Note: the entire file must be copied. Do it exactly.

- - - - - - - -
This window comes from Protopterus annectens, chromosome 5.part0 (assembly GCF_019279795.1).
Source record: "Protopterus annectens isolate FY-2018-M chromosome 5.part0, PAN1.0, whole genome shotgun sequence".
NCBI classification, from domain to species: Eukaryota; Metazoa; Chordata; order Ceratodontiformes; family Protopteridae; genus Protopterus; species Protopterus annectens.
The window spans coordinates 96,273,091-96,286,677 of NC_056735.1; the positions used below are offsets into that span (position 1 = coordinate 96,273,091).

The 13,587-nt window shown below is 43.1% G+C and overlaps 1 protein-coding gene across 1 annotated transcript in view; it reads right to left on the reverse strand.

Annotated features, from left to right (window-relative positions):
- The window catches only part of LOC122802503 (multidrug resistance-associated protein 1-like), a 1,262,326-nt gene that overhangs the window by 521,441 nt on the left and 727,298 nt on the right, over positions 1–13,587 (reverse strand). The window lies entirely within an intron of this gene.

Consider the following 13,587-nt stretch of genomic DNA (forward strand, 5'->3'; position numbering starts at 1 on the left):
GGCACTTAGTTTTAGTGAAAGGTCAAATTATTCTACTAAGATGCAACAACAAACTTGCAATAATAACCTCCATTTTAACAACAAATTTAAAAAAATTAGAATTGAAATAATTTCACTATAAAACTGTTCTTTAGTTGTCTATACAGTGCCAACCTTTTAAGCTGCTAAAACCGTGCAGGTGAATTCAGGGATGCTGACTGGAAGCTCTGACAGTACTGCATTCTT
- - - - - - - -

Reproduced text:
This window comes from Protopterus annectens, chromosome 5.part0 (assembly GCF_019279795.1).
Source record: "Protopterus annectens isolate FY-2018-M chromosome 5.part0, PAN1.0, whole genome shotgun sequence".
NCBI classification, from domain to species: Eukaryota; Metazoa; Chordata; order Ceratodontiformes; family Protopteridae; genus Protopterus; species Protopterus annectens.
The window spans coordinates 96,273,091-96,286,677 of NC_056735.1; the positions used below are offsets into that span (position 1 = coordinate 96,273,091).

The 13,587-nt window shown below is 43.1% G+C and overlaps 1 protein-coding gene across 1 annotated transcript in view; it reads right to left on the reverse strand.

Annotated features, from left to right (window-relative positions):
- The window catches only part of LOC122802503 (multidrug resistance-associated protein 1-like), a 1,262,326-nt gene that overhangs the window by 521,441 nt on the left and 727,298 nt on the right, over positions 1–13,587 (reverse strand). The window lies entirely within an intron of this gene.

Consider the following 13,587-nt stretch of genomic DNA (forward strand, 5'->3'; position numbering starts at 1 on the left):
GGCACTTAGTTTTAGTGAAAGGTCAAATTATTCTACTAAGATGCAACAACAAACTTGCAATAATAACCTCCATTTTAACAACAAATTTAAAAAAATTAGAATTGAAATAATTTCACTATAAAACTGTTCTTTAGTTGTCTATACAGTGCCAACCTTTTAAGCTGCTAAAACCGTGCAGGTGAATTCAGGGATGCTGACTGGAAGCTCTGACAGTACTGCATTCTT